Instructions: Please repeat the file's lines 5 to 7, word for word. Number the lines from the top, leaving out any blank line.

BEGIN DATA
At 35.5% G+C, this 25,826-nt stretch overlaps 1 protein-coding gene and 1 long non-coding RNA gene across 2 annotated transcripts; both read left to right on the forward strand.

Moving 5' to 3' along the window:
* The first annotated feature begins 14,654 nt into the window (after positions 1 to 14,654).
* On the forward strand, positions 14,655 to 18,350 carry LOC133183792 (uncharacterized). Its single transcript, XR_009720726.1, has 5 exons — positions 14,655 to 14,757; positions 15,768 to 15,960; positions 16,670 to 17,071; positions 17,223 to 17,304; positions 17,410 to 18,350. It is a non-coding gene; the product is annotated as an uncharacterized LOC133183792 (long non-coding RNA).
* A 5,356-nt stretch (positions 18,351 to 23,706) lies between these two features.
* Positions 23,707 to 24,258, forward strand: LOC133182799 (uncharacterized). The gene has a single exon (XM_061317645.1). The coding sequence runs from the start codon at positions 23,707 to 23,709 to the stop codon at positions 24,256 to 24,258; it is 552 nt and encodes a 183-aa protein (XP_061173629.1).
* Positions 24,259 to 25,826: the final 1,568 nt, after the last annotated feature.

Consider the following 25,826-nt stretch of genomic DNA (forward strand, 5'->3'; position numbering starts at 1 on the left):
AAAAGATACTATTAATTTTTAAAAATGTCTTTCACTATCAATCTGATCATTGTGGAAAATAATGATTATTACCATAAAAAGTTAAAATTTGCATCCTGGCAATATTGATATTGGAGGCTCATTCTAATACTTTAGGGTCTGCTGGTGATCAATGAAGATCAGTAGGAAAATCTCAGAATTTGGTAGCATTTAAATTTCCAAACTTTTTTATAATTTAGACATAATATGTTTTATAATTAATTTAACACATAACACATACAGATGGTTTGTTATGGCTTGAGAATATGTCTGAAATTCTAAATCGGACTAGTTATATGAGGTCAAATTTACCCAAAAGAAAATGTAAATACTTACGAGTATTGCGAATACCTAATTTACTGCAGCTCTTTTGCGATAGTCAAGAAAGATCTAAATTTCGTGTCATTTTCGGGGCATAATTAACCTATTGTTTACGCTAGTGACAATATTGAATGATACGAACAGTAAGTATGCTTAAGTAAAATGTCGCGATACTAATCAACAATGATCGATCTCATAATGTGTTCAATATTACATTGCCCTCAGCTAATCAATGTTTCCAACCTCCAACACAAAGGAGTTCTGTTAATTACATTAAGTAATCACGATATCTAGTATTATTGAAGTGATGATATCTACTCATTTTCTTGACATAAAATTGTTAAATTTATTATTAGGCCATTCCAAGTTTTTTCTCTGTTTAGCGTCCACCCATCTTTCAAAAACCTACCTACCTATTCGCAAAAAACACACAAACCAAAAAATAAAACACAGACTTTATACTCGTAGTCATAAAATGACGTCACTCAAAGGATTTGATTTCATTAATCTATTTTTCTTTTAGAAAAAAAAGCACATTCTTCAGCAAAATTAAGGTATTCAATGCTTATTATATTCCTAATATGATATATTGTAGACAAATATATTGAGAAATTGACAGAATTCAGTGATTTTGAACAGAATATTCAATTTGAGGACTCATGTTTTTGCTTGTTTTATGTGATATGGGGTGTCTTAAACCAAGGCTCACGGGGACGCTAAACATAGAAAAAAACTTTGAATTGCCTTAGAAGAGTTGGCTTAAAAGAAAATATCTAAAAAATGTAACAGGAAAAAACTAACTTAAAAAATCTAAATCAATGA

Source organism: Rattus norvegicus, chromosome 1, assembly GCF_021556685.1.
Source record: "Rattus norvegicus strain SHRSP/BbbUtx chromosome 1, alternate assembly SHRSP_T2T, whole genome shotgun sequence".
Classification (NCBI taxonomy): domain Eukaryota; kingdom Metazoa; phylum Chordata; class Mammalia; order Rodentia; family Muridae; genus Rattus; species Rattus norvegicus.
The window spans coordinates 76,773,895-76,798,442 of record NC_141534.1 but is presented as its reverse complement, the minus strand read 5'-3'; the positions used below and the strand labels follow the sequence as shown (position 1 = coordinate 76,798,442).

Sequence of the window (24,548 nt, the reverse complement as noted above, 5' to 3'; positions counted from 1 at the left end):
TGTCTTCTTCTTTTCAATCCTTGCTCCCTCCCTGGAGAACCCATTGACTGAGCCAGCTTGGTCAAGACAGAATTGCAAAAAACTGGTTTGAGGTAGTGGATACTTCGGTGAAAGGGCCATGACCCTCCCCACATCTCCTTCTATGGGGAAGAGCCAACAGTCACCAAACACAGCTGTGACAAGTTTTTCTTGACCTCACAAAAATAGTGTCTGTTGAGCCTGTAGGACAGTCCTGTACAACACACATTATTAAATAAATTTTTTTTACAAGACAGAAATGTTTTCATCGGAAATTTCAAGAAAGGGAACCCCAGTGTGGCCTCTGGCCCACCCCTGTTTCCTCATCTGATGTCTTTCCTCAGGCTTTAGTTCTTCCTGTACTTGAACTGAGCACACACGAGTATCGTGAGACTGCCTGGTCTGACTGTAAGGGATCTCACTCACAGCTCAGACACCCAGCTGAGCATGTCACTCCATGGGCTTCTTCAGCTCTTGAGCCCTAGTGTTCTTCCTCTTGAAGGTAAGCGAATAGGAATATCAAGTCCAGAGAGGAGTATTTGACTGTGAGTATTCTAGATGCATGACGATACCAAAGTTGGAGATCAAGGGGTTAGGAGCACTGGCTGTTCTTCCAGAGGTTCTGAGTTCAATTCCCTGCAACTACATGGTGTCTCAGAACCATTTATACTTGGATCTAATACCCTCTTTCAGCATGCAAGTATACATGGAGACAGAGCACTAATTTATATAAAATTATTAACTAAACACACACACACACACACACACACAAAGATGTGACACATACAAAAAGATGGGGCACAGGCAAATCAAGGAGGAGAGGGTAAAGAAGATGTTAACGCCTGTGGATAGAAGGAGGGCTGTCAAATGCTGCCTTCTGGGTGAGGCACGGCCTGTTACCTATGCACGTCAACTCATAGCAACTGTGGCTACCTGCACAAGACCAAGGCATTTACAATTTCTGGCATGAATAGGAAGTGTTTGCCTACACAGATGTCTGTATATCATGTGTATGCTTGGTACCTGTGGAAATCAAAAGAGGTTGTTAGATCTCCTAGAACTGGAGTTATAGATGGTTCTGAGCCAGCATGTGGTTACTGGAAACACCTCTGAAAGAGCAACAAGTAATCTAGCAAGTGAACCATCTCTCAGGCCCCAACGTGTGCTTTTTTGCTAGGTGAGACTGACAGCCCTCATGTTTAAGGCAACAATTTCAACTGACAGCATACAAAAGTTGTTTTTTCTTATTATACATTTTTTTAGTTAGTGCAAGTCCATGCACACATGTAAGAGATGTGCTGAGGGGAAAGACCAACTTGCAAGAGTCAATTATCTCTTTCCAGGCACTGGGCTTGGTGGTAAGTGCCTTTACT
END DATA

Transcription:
* A 5,356-nt stretch (positions 18,351 to 23,706) lies between these two features.
* Positions 23,707 to 24,258, forward strand: LOC133182799 (uncharacterized). The gene has a single exon (XM_061317645.1). The coding sequence runs from the start codon at positions 23,707 to 23,709 to the stop codon at positions 24,256 to 24,258; it is 552 nt and encodes a 183-aa protein (XP_061173629.1).
* Positions 24,259 to 25,826: the final 1,568 nt, after the last annotated feature.